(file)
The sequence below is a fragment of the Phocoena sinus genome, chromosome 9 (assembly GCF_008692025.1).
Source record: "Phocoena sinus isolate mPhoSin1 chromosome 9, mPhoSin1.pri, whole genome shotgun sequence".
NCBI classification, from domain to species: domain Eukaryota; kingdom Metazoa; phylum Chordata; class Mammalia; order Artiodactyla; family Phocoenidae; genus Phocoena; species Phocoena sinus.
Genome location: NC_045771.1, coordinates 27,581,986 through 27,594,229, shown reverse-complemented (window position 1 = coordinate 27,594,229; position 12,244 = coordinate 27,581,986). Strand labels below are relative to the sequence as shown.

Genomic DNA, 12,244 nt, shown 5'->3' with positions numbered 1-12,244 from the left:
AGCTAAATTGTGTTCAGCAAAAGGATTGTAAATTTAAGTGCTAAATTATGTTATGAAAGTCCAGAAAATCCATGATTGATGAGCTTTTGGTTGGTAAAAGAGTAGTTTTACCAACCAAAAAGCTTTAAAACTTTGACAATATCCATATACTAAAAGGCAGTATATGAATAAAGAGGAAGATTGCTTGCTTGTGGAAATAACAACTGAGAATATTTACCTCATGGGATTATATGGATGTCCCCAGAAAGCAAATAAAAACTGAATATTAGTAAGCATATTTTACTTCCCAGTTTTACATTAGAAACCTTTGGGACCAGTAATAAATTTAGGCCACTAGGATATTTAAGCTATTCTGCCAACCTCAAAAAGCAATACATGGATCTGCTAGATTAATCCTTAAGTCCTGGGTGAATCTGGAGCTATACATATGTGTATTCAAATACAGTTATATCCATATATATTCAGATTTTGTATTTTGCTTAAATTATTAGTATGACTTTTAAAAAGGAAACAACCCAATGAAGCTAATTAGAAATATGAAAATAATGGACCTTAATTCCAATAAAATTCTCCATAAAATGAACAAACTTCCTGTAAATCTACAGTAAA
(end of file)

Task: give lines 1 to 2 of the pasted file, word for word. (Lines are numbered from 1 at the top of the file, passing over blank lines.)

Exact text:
The sequence below is a fragment of the Phocoena sinus genome, chromosome 9 (assembly GCF_008692025.1).
Source record: "Phocoena sinus isolate mPhoSin1 chromosome 9, mPhoSin1.pri, whole genome shotgun sequence".